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Omoplata from Guard Set-Ups (Artechoke in a Can)

In today’s edition of Artechoke in a Can, we continue our omoplata module and start to look at specific set-ups for the submission from guard, rather than just covering the basic movements like we did last week. Before we dig too deeply, don’t forget that we are running an Indiegogo to fund a book by Matt “Aesopian” Kirtley and giving away a free book in the process. Click here to learn more about that.

Anyways.

The first set-up we look at is an open guard transition into the omoplata. In the video below, I emphasize controlling the elbow rather than the wrist to expose the arm. When you do this in training, you can really hit from either wrist control or from elbow control, but I started teaching it from elbow control to emphasize the importance of dominating the entire arm when you go for the omoplata and to focus on developing the awareness of rolling the arm forward with multiple parts of your body.

Remember, there are three ways to force your opponent’s arm to bend into the omoplata (or kimura) position. Most of the time, you use all three methods in combination, but some entries rely more heavily on one. Those three ways are:

  1. Collapse the shoulder.
  2. Flare the elbow.
  3. Rotate the wrist.

You’ll see what I mean in this video:

Next, we start to explore the connection between the triangle in a very basic way. In a lot of situations, the triangle and omoplata are closely linked. The set-ups will seem similar as you work for both because when you go for one, the other is often right next door. In this particular technique, we attack with a relatively fundamental omoplata to counter a triangle defense. It’s not very complicated, but we use this set-up as an opportunity to develop our ability to dig out the omoplata when there is a little space by using our free leg to create more leverage.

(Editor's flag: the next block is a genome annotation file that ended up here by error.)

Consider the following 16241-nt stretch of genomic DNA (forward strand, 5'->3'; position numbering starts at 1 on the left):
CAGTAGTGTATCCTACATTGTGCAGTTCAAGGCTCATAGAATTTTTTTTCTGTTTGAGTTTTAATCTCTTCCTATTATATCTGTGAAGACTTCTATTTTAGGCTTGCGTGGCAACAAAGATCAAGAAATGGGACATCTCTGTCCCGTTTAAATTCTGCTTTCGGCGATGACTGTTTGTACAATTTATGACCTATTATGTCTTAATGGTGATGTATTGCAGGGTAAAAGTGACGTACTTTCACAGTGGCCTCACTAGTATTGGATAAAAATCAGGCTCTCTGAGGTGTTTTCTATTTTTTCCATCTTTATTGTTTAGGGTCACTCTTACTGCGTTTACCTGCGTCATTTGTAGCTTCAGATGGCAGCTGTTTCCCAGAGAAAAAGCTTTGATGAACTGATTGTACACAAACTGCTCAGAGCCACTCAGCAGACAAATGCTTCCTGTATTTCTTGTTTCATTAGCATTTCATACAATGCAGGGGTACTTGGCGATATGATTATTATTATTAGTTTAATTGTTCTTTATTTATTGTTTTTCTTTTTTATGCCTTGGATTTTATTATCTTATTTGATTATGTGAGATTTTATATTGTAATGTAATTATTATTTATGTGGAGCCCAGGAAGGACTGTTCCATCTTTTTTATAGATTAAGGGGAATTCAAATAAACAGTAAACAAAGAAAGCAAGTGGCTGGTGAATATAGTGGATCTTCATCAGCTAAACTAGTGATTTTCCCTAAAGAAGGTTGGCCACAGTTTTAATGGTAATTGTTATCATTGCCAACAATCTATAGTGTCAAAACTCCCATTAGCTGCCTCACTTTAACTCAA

In the video, I mention that there is some risk to bringing your other leg into the fight, so remember that as you work this into your game. When you use your free leg, do it quickly and with it authority to establish control over the position. Don’t linger.

For our final entry of the class, we look at using a flower sweep to create an opening for the omoplata. Where in the previous technique we had very little space, we have a large amount of space in this technique. Each presents different challenges, but the key mechanics remain largely in the same. When you attack from a distance with any submission, usually your success or failure will come down to your ability to close the gap with your hips, which is what we emphasize here.

While these set-ups are effective in their own right, what we are ultimately doing is building comfort with very particular movements that we will re-purpose throughout this module. To have an effective omoplata, you need to be comfortable with these skills and these transitions, and these basic techniques are a great place to start.

Next week, we will start to troubleshoot common defenses and counters to the omoplata so that we can build the awareness necessary to fight through your last-minute challenges to either get the submission or improve your position.

Artechoke in a Can is the online version of Marshal D. Carper’s weekly no-gi class. Marshal is a purple belt under Sonny Achille at Steel City Martial Arts in Pittsburgh, Pennsylvania, and he is the author of The Cauliflower Chronicles and Marcelo Garcia’s Advanced Brazilian Jiu-Jitsu Techniques.

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